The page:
Dominion Enterprises adds to its powersports offerings
Dominion Enterprises, a marketing services company, has acquired Traffic Log Pro (TLP), a lead management and sales force automation application for the powersports industry.
“Traffic Log Pro is a great fit for Dominion Enterprises,” said Rick Murchake, vice president of PowerSports Network (PSN) and Vehicle Web Services. “Our goal is to offer end-to-end solutions to help powersports dealers sell more inventory. When we better serve our customers, they better serve theirs. TLP will help us do just that.”
TLP, founded in 2003, is headquartered in Clearwater, Fla., and will continue to be operated from there after the acquisition, a company press release said. It provides dealerships a way to log and manage in-store as well as inbound and outbound sales leads. The company was conceived, designed and developed by professionals in the powersports industry and supports nearly 700 dealers nationwide.
TLP joins other leading Dominion Enterprises powersports businesses: PSN, the largest provider of Web services for powersports dealers; Cycle Trader magazine and CycleTrader.com, and Walneck’s Classic Cycle Trader, a monthly magazine featuring hundreds of antique and classic motorcycles, parts, old road tests and tips from experts.
e-commerce provider 50 Below expands its team
Joining 50 Below’s staff is Todd Shafer, who was previously the online sales and operations manager at A&S Powersports, a motorcycle dealership in Roseville, Calif., according to a press release from 50 Below.
Shafer’s role at 50 Below will include consultations with the sales department, participation with 50 Below at select OEM and aftermarket industry national sales events, dealer meetings and related trade shows, plus submissions to the 50 Below IcyMail e-newsletter to dealers.
50 Below also released its E-series Web site designs, which better utilize larger Web browser screen resolutions.
The company says in the past, Web sites were typically designed for 800x600 pixel screen resolutions. Currently, it is estimated that 93 percent of display resolutions are 1024x768 pixels or higher. With the larger displays, smaller resolution sites are not optimally displayed within the browser.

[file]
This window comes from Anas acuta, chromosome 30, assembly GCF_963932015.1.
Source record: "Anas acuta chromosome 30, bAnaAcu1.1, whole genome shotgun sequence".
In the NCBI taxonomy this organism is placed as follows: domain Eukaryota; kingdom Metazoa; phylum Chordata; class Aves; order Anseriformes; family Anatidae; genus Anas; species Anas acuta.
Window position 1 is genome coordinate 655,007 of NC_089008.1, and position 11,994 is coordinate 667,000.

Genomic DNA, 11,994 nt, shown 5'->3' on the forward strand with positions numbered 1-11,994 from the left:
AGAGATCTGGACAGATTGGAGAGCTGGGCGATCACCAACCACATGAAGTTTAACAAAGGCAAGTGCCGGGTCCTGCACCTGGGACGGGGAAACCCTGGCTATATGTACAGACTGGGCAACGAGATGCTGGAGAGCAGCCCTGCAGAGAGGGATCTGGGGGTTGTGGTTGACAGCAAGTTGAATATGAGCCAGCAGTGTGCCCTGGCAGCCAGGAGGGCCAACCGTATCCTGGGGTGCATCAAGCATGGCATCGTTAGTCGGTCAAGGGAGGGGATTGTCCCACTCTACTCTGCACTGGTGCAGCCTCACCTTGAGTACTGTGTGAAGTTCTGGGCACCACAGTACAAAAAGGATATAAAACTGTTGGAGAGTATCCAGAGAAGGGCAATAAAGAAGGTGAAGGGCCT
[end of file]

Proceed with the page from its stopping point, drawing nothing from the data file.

By expanding the width of Web sites, 50 Below offers additional space for enhanced features, including its EZ-Shop with fitment, used equipment listings and other widgets.
A redesigned search engine friendly footer will appear on all E-Series Web sites to capitalize on the usable real estate. Search Engine Optimized (SEO) text will include, but not be limited to, a dealership’s physical address, contact information and site navigation.
Kansas city out of running for new Harley plant
Harley-Davidson Inc. informed area development officials that Kansas City is out of the running as a potential site for a new plant, narrowing the field of contenders to three, according to a report in the Nashville Business Journal.
Bob Marcusse, CEO of the Kansas City Area Development Council, told the paper Harley officials recently called with the news that Kansas City was out of the running.
“We don’t have a lot of detail,” Marcusse said in the report. “We simply know that the company chose to focus on a couple other sites. But we expect that at some point in the future, we will have an opportunity to debrief with them in some detail.”
The Milwaukee-based motorcycle manufacturer is still considering three sites as alternatives to keeping production in York, Pa., where Harley-Davidson has about 2,500 employees. The remaining sites are Murfreesboro, Tenn., Shelbyville, Ind., and Shelbyville, Ky.
Efficiency issues and a desire for a more centrally located factory led Harley management to rule out Wauwatosa as a possible site for motorcycle assembly operations should the company decide to close its York plant.
The plant would have created about 1,300 jobs, according to the report.
Powersports network adds new video function
PowerSports Network, which provides powersports dealer Web site solutions, recently launched a new function that allows dealers to upload and manage videos on their Web sites, according to a release from PSN.
PSN’s Web Site Flix allows a dealership to upload an unlimited amount of videos, each up to 80 mb in size. Videos can be labeled with a title, description and keywords.
Once uploaded, videos will appear in a video library and can be embedded on other pages. In addition, when a visitor pulls up specs for an inventory item, they will be able to view any associated videos.
Any videos uploaded are considered property of the dealership and will not be redistributed by PSN, the company said. psb